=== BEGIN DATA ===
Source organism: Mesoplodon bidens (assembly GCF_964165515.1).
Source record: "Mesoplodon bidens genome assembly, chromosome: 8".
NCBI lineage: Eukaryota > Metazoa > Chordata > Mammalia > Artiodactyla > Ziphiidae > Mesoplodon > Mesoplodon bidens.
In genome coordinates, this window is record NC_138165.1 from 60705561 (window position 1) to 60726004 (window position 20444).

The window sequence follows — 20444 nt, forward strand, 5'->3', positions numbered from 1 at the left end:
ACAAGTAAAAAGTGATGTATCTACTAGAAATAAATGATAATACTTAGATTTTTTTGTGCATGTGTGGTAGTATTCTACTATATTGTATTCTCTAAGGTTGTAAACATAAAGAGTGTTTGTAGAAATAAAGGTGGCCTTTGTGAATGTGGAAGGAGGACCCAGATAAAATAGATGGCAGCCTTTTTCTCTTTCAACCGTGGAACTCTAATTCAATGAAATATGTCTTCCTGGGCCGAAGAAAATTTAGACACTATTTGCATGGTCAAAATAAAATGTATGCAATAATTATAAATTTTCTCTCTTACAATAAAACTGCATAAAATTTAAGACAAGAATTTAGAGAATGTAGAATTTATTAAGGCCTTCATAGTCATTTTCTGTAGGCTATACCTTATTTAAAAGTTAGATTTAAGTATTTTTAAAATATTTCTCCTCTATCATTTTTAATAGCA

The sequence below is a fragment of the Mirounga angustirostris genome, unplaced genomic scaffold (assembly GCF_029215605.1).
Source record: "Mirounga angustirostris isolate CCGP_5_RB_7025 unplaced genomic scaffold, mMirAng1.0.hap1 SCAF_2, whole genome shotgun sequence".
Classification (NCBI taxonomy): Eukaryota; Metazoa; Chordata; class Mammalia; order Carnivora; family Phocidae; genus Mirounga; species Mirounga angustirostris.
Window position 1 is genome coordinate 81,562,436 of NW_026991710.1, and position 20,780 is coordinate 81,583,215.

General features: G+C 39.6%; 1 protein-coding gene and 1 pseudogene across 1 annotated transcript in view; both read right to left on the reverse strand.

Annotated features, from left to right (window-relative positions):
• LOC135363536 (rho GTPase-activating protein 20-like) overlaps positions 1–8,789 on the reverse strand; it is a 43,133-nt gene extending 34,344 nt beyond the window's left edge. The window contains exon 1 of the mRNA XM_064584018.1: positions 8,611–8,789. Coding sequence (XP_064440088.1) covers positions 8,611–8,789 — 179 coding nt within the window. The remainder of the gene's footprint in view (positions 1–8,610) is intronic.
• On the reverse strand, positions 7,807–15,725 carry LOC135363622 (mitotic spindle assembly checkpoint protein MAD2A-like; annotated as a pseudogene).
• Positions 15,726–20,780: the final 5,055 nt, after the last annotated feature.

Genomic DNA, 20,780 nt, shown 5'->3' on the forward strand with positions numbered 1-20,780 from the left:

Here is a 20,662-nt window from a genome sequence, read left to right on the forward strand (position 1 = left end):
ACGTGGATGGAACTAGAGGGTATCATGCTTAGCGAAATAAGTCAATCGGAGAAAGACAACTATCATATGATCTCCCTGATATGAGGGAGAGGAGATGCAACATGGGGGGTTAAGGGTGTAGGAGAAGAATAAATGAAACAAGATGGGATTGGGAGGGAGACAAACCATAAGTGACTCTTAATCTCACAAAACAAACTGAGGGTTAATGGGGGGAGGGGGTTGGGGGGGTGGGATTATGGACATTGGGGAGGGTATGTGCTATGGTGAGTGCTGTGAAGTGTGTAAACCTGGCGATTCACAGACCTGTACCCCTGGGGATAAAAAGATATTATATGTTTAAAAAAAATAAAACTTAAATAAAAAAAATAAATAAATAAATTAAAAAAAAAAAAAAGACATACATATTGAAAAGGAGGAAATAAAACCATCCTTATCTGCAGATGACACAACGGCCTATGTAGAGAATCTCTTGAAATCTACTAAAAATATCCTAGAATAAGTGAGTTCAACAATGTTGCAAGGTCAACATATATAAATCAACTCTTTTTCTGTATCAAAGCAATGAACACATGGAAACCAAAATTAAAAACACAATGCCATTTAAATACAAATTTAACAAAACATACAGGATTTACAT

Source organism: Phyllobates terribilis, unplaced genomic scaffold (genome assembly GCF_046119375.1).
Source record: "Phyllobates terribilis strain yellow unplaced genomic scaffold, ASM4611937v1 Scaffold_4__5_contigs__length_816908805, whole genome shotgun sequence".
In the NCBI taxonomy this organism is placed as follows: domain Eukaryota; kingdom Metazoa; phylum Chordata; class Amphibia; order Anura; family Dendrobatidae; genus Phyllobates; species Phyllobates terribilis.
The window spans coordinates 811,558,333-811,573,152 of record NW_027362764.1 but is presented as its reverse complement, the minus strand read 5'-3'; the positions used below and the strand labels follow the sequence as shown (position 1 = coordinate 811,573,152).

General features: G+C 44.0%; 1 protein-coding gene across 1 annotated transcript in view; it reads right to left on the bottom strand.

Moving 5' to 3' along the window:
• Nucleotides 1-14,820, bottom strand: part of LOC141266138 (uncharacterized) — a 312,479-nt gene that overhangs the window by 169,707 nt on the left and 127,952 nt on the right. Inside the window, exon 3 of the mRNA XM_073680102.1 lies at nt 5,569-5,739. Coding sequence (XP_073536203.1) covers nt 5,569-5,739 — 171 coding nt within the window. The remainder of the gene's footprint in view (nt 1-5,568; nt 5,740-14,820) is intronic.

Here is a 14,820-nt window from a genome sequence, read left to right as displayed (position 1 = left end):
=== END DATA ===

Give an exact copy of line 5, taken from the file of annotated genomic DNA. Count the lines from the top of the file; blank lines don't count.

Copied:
The window sequence follows — 20444 nt, forward strand, 5'->3', positions numbered from 1 at the left end: